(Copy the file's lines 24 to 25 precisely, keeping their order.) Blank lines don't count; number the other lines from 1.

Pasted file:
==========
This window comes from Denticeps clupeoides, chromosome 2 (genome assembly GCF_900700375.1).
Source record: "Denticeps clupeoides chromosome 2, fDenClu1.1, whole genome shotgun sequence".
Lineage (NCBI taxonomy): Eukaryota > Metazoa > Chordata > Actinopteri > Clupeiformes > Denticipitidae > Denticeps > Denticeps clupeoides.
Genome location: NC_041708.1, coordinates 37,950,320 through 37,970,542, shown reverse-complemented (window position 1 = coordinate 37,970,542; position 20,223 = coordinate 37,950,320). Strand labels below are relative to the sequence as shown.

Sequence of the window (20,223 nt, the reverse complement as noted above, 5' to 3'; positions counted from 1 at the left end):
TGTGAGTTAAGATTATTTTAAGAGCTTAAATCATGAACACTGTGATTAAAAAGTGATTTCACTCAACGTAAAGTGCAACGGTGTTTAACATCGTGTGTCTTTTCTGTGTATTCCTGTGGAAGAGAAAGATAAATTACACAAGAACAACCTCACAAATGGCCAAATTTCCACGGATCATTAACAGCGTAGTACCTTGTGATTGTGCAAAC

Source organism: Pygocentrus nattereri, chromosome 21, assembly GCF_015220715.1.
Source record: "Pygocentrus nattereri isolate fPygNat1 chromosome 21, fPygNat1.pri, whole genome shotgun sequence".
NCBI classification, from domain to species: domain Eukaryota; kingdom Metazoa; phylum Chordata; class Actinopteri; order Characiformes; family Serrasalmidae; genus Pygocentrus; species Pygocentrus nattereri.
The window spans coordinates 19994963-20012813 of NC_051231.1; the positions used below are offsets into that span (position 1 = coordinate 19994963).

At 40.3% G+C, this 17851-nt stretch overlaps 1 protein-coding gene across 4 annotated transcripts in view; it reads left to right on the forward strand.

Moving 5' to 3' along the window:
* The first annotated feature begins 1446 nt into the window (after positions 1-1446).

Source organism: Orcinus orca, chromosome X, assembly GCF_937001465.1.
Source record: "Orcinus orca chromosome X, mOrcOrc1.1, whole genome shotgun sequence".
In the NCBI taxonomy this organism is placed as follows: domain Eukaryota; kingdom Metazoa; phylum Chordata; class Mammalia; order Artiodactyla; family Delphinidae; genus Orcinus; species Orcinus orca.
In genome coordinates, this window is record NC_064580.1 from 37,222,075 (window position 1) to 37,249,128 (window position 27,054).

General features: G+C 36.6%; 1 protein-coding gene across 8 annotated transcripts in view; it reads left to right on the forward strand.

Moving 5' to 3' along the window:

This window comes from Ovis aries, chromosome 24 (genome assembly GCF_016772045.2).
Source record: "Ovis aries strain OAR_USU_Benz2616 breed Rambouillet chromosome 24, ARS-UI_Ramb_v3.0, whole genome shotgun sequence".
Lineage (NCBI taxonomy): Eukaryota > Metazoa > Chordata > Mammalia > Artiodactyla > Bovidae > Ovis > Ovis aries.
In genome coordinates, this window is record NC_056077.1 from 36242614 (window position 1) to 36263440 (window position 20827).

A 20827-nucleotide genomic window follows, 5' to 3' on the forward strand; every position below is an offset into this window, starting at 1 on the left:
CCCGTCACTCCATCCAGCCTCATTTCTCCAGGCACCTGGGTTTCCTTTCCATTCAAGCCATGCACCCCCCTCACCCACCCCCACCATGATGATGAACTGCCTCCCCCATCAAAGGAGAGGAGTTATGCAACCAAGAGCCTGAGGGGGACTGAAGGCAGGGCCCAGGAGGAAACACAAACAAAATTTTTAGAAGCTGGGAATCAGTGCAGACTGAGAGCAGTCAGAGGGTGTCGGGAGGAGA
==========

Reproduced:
A 20827-nucleotide genomic window follows, 5' to 3' on the forward strand; every position below is an offset into this window, starting at 1 on the left:
CCCGTCACTCCATCCAGCCTCATTTCTCCAGGCACCTGGGTTTCCTTTCCATTCAAGCCATGCACCCCCCTCACCCACCCCCACCATGATGATGAACTGCCTCCCCCATCAAAGGAGAGGAGTTATGCAACCAAGAGCCTGAGGGGGACTGAAGGCAGGGCCCAGGAGGAAACACAAACAAAATTTTTAGAAGCTGGGAATCAGTGCAGACTGAGAGCAGTCAGAGGGTGTCGGGAGGAGA